I would agree that a 45-lb genuine CQR is very serious overkill for that boat. The late great Eric Hiscock did state that he felt any CQR should be a minimum of 35 pounds in order to be effective, no matter what the size of the boat. I do think there is some sort of size effect--in other words, some anchors don't work well in smaller sizes. Note how often someone talks about how great their Bruce anchor is, and then you notice that it is about twice the recommended weight. I use 45-pounders on my 38-foot motorsailor, and it can be a bear to bring up in deeper water, but here on the East Coast I very rarely anchor in more than 20 feet and usually less. Of course in Maine you have to take into account the large tidal range so you might be hauling that thing up from some pretty deep water at times.
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Old 10-10-2012, 19:04   #51
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Re: Anchoring Advice?

Same opinion: a 45# anchor plus 25-30 ft of 1/4" chain and you're talking about 65# of steel. The good news: you've got all winter, plenty of time to sell the CQR for a profit on Ebay while keeping a sharp lookout for an approximately 25 lb delta or something similar. Worse case you can hit the big spring sale at Hamilton Marine and get what you need, but I bet you find the perfect used anchor before then. Same with the chain and rode.
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Old 10-10-2012, 20:15   #52
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So far, the anchorages I've seen have had 10 - 20' at low tide, which would put it at 18 - 28' at high, I believe (I've been lead to believe, anyway).

At this point, I don't think I'd have much trouble hauling the CQR up (by the way, it is a genuine CQR) - simple enough to one hand it into my pick-up, for instance.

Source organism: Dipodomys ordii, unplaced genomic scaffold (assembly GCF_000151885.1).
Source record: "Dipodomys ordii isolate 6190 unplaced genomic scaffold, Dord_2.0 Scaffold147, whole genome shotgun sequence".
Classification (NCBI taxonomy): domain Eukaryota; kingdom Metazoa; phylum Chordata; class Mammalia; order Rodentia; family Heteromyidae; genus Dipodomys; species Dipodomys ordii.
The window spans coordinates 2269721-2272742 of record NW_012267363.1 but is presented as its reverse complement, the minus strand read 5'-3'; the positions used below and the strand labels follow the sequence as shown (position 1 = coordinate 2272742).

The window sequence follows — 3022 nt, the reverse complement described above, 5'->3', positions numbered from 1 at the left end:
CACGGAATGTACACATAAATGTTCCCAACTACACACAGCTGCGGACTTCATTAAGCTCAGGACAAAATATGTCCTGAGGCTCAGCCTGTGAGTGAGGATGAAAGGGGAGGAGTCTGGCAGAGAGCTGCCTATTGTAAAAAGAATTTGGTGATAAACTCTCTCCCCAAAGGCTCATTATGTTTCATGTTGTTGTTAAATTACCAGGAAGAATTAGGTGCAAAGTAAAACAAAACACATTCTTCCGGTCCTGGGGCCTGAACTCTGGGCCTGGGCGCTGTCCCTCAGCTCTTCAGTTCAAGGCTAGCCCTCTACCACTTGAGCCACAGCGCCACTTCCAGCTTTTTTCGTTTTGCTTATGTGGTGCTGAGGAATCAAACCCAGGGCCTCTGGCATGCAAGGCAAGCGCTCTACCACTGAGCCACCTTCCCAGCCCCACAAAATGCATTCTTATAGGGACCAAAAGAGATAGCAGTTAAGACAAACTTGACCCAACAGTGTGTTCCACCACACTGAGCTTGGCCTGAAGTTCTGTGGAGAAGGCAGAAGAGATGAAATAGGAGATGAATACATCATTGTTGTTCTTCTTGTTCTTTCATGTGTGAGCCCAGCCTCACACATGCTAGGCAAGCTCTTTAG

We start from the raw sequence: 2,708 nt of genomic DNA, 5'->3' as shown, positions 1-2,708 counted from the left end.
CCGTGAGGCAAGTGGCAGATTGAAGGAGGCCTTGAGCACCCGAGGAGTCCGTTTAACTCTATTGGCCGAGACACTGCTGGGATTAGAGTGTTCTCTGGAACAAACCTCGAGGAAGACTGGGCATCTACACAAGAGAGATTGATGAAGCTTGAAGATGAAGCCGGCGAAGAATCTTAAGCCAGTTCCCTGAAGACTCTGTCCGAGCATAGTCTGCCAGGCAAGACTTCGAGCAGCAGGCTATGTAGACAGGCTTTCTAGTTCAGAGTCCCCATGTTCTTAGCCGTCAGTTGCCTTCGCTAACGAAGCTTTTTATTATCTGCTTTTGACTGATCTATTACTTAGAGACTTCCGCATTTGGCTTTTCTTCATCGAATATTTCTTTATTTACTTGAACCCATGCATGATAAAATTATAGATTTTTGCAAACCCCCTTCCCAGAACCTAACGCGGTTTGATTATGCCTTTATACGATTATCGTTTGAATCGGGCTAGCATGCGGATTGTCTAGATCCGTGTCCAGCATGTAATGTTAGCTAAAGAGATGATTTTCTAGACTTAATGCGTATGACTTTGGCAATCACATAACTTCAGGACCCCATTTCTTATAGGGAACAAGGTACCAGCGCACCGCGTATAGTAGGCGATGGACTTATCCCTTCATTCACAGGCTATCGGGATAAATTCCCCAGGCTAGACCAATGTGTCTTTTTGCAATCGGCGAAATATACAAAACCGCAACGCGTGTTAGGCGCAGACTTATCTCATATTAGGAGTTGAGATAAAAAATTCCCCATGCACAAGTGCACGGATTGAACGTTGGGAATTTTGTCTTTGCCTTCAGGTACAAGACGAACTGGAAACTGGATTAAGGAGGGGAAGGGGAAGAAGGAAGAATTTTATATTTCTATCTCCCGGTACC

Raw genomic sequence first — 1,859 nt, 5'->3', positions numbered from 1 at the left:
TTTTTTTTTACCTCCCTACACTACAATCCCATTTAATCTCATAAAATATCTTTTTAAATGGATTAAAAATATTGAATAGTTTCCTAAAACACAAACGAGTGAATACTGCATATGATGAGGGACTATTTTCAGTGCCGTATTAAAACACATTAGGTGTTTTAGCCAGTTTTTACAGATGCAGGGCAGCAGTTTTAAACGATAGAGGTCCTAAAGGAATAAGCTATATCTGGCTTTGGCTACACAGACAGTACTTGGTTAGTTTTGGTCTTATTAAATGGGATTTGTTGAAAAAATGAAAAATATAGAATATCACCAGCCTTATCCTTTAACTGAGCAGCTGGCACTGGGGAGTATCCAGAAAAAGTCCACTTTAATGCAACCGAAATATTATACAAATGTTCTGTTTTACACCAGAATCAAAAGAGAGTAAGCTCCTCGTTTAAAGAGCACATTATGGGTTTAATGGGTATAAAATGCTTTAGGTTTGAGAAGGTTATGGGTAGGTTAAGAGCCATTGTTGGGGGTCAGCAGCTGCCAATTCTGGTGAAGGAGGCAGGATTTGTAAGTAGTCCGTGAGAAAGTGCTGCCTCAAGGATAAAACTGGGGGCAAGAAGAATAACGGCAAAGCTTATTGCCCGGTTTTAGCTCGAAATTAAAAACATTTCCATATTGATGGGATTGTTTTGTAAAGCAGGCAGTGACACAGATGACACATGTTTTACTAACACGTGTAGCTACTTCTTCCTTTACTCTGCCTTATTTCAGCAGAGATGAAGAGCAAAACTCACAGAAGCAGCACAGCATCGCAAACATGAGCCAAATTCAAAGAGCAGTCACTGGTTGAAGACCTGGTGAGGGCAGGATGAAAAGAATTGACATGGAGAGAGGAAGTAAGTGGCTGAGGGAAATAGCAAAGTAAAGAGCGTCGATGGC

I am a little concerned about how much impact that big thing is going to have with the jib, though. I hope I can mount it flat on the deck with the plow hanging off. If not, I don't see how it will not be in the way.

As far as the future goes, all I can say is that I'll be stepping up to a larger boat in a few years. I think that one of the things I'll need to make sure of is a windlass for the big anchor on that one. The CQR can migrate to the new boat then, if I haven't traded it in for something smaller after having some difficulties hauling that 60-70#'s of steel up one day. I can just imagine it stuck in a little crack in some ledge 50' down.

After all these posts, I am feeling much better about how to anchor & I really appreciate that!

Next, I'll need a little advice on repairing the fiberglass deck. (I noticed some rust stains at a couple of the life line stantions and see where others had been scooted over some and there's been a little patching. I've never done that before, but, since I plan to paint her before next season, I think I should figure that out pretty soon.)

Thanks for all the help you guys!

Dan
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Old 10-10-2012, 20:22   #53
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Re: Anchoring Advice?